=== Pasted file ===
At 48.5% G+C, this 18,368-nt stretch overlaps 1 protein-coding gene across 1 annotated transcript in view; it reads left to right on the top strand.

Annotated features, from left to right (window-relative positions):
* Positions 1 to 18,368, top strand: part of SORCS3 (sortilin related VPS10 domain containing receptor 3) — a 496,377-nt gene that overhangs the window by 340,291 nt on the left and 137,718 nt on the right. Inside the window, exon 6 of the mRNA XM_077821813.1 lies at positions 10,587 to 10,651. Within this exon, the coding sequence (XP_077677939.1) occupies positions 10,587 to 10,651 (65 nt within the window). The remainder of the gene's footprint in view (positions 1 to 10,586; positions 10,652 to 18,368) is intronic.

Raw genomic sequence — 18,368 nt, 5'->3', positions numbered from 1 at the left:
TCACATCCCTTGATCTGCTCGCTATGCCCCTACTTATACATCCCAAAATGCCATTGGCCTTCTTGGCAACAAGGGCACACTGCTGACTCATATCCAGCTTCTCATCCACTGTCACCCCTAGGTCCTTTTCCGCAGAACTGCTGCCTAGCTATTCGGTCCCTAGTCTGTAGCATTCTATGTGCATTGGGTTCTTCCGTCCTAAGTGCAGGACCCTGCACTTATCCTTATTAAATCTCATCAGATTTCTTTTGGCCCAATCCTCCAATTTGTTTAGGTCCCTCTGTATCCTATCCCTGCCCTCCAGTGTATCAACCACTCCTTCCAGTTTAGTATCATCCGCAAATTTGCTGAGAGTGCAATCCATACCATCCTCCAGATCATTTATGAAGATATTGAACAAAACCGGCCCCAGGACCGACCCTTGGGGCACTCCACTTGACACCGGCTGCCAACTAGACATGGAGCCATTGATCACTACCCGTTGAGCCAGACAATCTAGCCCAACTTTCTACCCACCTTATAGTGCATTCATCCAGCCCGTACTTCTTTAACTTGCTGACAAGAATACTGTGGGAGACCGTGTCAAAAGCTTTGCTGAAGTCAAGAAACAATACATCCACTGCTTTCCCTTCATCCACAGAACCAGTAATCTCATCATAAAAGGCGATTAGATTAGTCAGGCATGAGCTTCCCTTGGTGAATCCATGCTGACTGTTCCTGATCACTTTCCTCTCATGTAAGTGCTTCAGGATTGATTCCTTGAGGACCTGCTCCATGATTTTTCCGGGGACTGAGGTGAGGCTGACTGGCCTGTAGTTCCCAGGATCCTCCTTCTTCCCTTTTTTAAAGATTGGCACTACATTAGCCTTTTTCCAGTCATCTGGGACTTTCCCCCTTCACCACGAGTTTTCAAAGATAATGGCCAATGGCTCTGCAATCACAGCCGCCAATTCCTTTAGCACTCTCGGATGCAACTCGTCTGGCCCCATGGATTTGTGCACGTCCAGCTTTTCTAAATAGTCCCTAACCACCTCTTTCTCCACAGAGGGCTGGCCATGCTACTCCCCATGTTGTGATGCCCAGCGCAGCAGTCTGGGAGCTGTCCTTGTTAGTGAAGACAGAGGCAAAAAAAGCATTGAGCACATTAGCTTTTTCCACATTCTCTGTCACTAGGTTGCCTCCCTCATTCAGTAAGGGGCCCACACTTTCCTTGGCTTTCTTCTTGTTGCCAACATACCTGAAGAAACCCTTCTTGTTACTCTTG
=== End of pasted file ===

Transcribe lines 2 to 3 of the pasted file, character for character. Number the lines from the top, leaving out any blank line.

Annotated features, from left to right (window-relative positions):
* Positions 1 to 18,368, top strand: part of SORCS3 (sortilin related VPS10 domain containing receptor 3) — a 496,377-nt gene that overhangs the window by 340,291 nt on the left and 137,718 nt on the right. Inside the window, exon 6 of the mRNA XM_077821813.1 lies at positions 10,587 to 10,651. Within this exon, the coding sequence (XP_077677939.1) occupies positions 10,587 to 10,651 (65 nt within the window). The remainder of the gene's footprint in view (positions 1 to 10,586; positions 10,652 to 18,368) is intronic.